22. Gabe Lezra

    Sure!

    So, and I should say this now, I don’t represent the views of the Argus, or of individual people in the Argus or sections of the Argus, and because I never did layout or EIC, my views/opinions should be taken with MASSIVE grains of salt. But I’m going to post them here anyways, because I’m procrastinating.

    1) The reason the EIC’s/Layout people stay up so late is because of news stories and deadlines. A lot of times we break news the night the paper comes out, so the writers have a very short period to turn around their stories; then we have to fact-check, then edit, then layout. The layout part starts so late because we don’t know which stories will make it in because we try to get every angle of the story, fact-check, and edit with the individual writers. Stories don’t come in until late in a lot of cases because we have to wait to get comments from the administration (who are procrastinators, just like us), or the writers want another side to their story that could only get back to them the day their story was due. Writing journalism is a long, aggravating process.
    We couldn’t start layout a night earlier because we genuinely don’t know which stories will come in, how long they’ll be, or whether we’ll have to break something the next night.

    2) 1.5 times the length still cuts either Amper or Arts, unfortunately :-(; the other option would be to drastically cut back the sections, but the whole point of a newspaper is to break news…

    3) I don’t know enough about our ad revenue to talk about this in detail that you want, unfortunately, but I am pretty sure that a 50% cut in the amount of paper we print will include ads. (1.5 per week as opposed to 2). Also, in an LOL moment, I’m pretty sure Typhoon only advertises on Tuesdays :-). But the point is, some advertisers want people to know of an event or special or what have you, happening at a specific time (say, Wednesday night), and take advantage of the two times we publish to convey that.

    4) Free food? MY GOD WHO TOLD YOU THIS WE’RE DONE FOR RUN. Nah, but seriously, twice a week we exchange a small ad for a meal from a local restaurant for the EICs and Editors (and writers who’re editing). We don’t compensate the editors in any other way, and damnit if I don’t enjoy my It’s Only Natural.

  23. Mati

    Gabe, I have a few questions. If the argus switches to once-a-week, why does it have to be either the length is is now, or double the length? Whatshername’s idea, as I see it, is that you could have soemthing like 1.5 times the length half as often, with a bit more time spent on each story?

    Additionally, I’m confused about the layout thing (the workers having to stay up super late the night before). since it’s only coming out once per week, is there any reason that the layout could be done over two nights, or what have you?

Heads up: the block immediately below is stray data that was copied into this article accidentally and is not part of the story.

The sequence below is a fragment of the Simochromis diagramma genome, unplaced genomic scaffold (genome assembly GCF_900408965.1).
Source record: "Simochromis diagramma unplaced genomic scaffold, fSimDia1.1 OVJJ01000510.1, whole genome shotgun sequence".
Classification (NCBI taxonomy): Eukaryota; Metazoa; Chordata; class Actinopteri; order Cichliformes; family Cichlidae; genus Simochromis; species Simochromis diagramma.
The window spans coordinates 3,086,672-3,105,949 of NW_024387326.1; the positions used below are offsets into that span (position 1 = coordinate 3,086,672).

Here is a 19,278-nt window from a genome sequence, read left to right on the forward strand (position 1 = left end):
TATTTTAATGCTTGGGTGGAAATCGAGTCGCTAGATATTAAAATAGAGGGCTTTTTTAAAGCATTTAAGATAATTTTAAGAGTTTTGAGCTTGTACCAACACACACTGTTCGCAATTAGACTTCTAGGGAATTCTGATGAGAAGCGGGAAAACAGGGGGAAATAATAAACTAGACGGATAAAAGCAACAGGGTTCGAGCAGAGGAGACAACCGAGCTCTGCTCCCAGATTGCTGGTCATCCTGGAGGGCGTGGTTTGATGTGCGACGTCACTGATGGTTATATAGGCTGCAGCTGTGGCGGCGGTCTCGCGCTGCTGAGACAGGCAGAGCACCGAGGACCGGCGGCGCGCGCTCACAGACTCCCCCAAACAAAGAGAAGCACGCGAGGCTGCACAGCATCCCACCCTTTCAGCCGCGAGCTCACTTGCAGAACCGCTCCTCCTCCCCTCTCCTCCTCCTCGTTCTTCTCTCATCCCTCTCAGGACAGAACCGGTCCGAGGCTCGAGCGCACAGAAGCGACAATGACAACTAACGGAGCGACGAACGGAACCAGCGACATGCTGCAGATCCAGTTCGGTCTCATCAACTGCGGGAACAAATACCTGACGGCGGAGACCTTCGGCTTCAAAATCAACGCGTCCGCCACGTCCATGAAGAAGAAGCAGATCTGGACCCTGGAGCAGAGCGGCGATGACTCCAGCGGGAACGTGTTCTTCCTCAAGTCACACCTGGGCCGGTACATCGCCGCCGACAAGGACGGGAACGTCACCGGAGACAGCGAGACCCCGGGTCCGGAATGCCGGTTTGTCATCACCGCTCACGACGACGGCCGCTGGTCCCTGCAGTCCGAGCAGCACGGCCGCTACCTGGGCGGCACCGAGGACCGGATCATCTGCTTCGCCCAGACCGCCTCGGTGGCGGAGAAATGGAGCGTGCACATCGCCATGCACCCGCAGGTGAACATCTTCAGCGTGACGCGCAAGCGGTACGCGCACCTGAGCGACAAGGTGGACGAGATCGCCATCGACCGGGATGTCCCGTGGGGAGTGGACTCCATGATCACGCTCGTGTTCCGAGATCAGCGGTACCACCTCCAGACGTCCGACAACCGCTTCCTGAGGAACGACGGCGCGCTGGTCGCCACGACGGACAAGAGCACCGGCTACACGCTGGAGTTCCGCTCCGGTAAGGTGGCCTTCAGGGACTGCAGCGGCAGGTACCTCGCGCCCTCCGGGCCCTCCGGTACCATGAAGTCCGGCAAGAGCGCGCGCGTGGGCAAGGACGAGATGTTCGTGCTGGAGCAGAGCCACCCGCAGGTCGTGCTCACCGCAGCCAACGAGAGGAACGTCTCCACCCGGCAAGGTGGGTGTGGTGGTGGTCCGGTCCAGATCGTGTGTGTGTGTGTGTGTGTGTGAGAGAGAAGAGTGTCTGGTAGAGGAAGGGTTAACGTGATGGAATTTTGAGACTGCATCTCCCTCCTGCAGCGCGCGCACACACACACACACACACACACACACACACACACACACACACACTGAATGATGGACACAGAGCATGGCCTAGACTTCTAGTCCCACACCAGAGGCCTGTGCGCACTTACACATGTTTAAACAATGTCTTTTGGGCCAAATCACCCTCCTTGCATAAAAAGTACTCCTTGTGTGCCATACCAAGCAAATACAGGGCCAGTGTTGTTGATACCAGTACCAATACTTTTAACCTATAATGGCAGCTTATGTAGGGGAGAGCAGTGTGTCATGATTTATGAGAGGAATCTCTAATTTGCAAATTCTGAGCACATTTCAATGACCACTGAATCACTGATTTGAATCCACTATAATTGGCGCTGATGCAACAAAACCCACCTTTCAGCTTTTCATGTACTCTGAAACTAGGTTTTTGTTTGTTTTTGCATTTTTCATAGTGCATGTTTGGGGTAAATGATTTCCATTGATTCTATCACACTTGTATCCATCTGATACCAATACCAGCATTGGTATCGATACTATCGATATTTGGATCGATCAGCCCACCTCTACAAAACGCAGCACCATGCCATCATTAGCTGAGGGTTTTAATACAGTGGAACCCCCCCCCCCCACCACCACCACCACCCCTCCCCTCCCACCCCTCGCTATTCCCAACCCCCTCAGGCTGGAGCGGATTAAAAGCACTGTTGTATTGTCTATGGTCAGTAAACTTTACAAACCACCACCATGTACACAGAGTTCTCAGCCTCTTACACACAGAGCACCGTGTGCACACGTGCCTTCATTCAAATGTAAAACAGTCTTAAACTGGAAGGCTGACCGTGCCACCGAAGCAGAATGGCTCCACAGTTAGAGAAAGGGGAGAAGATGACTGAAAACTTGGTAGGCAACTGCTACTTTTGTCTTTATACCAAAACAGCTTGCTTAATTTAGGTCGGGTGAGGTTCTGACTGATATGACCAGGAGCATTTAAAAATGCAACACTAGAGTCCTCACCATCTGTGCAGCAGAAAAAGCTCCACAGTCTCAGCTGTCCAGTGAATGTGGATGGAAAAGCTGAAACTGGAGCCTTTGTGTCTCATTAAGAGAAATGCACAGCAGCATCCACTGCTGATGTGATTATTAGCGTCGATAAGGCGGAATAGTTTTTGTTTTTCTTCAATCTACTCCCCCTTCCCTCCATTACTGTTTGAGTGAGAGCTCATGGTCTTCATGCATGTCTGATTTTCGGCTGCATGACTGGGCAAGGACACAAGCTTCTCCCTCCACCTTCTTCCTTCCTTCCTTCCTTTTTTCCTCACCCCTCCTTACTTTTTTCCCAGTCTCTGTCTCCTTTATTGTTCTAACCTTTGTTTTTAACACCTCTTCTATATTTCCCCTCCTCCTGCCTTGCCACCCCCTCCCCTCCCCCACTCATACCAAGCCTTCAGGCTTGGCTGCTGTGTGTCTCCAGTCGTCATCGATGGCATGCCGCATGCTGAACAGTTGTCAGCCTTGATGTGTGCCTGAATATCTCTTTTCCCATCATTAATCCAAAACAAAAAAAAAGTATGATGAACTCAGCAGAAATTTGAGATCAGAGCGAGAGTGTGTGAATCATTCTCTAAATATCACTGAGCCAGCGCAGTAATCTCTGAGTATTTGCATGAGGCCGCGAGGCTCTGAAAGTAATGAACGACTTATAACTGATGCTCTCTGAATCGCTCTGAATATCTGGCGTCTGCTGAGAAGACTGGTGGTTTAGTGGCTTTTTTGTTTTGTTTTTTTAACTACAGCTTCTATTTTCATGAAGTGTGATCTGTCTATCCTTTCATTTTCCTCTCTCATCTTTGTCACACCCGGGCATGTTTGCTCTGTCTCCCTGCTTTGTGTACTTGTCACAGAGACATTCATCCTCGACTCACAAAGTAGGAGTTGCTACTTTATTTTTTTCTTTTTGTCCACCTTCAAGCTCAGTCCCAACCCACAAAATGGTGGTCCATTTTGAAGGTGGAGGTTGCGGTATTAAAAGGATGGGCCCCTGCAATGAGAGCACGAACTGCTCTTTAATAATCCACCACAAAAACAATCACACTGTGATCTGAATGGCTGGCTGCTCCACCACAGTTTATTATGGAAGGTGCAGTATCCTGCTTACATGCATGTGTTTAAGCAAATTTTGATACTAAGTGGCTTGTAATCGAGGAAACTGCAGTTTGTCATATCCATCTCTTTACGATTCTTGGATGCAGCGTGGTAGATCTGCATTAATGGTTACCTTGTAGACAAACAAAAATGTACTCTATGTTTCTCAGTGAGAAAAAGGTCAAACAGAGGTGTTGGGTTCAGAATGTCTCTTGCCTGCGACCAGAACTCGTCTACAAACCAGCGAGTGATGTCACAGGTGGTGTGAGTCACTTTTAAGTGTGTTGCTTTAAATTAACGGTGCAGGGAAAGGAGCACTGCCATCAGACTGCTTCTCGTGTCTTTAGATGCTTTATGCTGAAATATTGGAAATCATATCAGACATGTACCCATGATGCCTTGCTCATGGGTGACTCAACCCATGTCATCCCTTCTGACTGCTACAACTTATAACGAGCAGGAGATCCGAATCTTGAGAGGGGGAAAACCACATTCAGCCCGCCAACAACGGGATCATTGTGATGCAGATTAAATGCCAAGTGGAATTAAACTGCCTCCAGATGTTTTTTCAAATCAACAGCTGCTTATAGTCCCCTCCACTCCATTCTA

Finally, you mention that some advertisers only appear on tuesday and some only appear on friday, and say that there would be less advertising $$ if there was only 1 paper per week. But doesn’t it stand to reason that some if not all advertisers would move their ads to the other day if the paper doesn’t come out on the right day? I can’t imagine Typhoon steadfastly refuses to have their ads in the argus on tuesdays.
    ps could you comment on the free food from advertisers that got mentioned in the comments? I never heard anything more than rumors, and would love to know what the real deal is.

  24. Mati

    Gabe, I have a few questions. If the argus switches to once-a-week, why does it have to be either the length is is now, or double the length? Whatshername’s idea, as I see it, is that you could have soemthing like 1.5 times the length half as often, with a bit more time spent on each story?

    Additionally, I’m confused about the layout thing (the workers having to stay up super late the night before). since it’s only coming out once per week, is there any reason that the layout could be done over two nights, or what have you?

    Finally, you mention that some advertisers only appear on tuesday and some only appear on friday, and say that there would be less advertising $$ if there was only 1 paper per week. But doesn’t it stand to reason that some if not all advertisers would move their ads to the other day if the paper doesn’t come out on the right day? I can’t imagine Typhoon steadfastly refuses to have their ads in the argus on tuesdays.